Non-Pesticidal Control of Microdochium Nivale

Golf course disease

Winter is coming!

As we head towards winter, one of the major challenges turfgrass managers in temperate climates face is infection by the pathogen Microdochium nivale. Commonly referred to as Fuzz, Fusarium patch or Microdochium patch, it infects most cool season turfgrass species with infection primarily occurring under moist conditions below 64°F (18°C). Optimum occurrence happens between 32°F-42°F (0°and 6°C) and under snow cover and it’s known as “Pink Snow” mold.

Turf disease

Controlling Microdochium nivale Infection

Integrated Pest Management (IPM) techniques are best employed, comprising of establishing disease threshold levels, intensive field monitoring, good record keeping, awareness of climatic conditions, and importantly, utilization of non-pesticidal disease control strategies. Fungicide use is the last step in the IPM process.

Environmental Conditions

We can lessen Microdochium pressure by influencing environmental factors, not only weather conditions, but also the growth environment and how nutritional and maintenance programs can be used to reduce disease.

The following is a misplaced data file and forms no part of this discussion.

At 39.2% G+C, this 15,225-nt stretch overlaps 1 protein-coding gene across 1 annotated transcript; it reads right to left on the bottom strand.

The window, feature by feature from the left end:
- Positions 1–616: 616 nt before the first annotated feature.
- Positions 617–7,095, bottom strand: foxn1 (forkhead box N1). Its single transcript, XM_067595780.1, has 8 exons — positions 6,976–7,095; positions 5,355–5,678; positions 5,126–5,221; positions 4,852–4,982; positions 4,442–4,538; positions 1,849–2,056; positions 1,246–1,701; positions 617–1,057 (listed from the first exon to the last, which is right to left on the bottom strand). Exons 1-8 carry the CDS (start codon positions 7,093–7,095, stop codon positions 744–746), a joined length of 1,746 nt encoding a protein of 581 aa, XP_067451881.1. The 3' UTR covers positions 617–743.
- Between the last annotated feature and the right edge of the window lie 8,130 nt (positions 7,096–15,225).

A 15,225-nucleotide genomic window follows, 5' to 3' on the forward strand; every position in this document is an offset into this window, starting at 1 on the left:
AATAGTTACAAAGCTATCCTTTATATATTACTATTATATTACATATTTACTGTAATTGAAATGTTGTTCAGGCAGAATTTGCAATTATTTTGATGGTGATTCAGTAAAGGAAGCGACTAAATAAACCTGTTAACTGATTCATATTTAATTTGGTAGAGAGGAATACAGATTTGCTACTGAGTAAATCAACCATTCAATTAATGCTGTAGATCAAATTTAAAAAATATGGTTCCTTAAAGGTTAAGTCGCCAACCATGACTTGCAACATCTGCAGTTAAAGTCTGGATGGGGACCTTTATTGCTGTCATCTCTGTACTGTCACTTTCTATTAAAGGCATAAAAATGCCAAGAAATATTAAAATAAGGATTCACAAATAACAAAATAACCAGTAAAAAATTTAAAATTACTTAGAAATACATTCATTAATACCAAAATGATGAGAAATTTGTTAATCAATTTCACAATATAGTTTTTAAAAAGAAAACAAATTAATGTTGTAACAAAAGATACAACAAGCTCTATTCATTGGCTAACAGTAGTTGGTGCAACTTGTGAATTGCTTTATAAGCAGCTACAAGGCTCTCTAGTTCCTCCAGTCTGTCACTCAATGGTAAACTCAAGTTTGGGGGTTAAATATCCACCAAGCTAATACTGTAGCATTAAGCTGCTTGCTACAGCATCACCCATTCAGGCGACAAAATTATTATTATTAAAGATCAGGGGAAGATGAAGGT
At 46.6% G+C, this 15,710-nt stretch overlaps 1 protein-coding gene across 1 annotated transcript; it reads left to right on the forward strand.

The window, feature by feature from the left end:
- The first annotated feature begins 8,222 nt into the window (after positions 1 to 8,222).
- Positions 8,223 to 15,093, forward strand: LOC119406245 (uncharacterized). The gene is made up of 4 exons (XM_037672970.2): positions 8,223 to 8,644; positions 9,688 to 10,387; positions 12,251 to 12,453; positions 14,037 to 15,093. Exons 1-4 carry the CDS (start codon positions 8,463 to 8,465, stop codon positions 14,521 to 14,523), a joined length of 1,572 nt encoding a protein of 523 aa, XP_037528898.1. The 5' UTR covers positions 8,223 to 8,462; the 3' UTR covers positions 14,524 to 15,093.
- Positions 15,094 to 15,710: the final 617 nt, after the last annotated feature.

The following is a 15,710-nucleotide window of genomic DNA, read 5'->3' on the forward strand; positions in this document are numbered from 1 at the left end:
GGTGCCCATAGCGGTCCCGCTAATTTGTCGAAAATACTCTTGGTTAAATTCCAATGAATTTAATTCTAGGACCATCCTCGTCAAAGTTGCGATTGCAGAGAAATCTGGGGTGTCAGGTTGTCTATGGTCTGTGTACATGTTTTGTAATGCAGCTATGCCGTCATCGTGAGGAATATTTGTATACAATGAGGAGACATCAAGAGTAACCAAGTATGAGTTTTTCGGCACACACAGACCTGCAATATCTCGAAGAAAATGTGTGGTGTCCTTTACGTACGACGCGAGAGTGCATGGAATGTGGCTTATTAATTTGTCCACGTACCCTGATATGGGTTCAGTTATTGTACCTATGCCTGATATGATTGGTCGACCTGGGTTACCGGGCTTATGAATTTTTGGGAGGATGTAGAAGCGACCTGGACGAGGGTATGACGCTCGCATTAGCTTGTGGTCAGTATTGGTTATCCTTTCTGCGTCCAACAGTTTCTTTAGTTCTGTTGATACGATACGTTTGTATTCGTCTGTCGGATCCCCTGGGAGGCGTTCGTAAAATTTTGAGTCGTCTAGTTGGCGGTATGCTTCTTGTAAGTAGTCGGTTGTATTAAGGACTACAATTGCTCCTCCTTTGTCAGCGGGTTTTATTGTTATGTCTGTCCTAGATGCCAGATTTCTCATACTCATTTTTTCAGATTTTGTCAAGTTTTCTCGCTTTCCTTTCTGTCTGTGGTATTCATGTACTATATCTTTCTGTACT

Fertility treatments chart

Nutritional Inputs

Nutritional programs play an important role in combating Microdochium infection and should be geared to providing growth and recovery through the autumn/winter season and building carbohydrate reserves. 

Many elements and compounds have a direct effect on suppressing Microdochium.

Disease chart
Disease incidence chart
Golf course

While the above factors, individually, will have some effect on Microdochium, it’s only when you start combining them that you will see significant effects.

Influence all factors which reduce the microclimate conducive to Microdochium development.

  • Dew removal is vital as leaf wetness is a key factor for infection.
  • Late season aeration operations and topdressing can create the ideal microclimate for infection. If possible, try to complete prior to autumn. Bear in mind, however, that thatch reduction will help reduce inoculum sources.
  • Raise height of cut. Turfgrass needs to generate and store energy for defenses.
  • Incorporate rolling as much as feasible into the program.
  • Nutritional programs to include compounds such as Phosphite, Manganese, Zinc, Sulfur, Salicylic acid, and Fe as part of balanced, sequentially applied, nutritional treatments.

Dr. John Dempsey
Independent Turfgrass Research

Email: [email protected]

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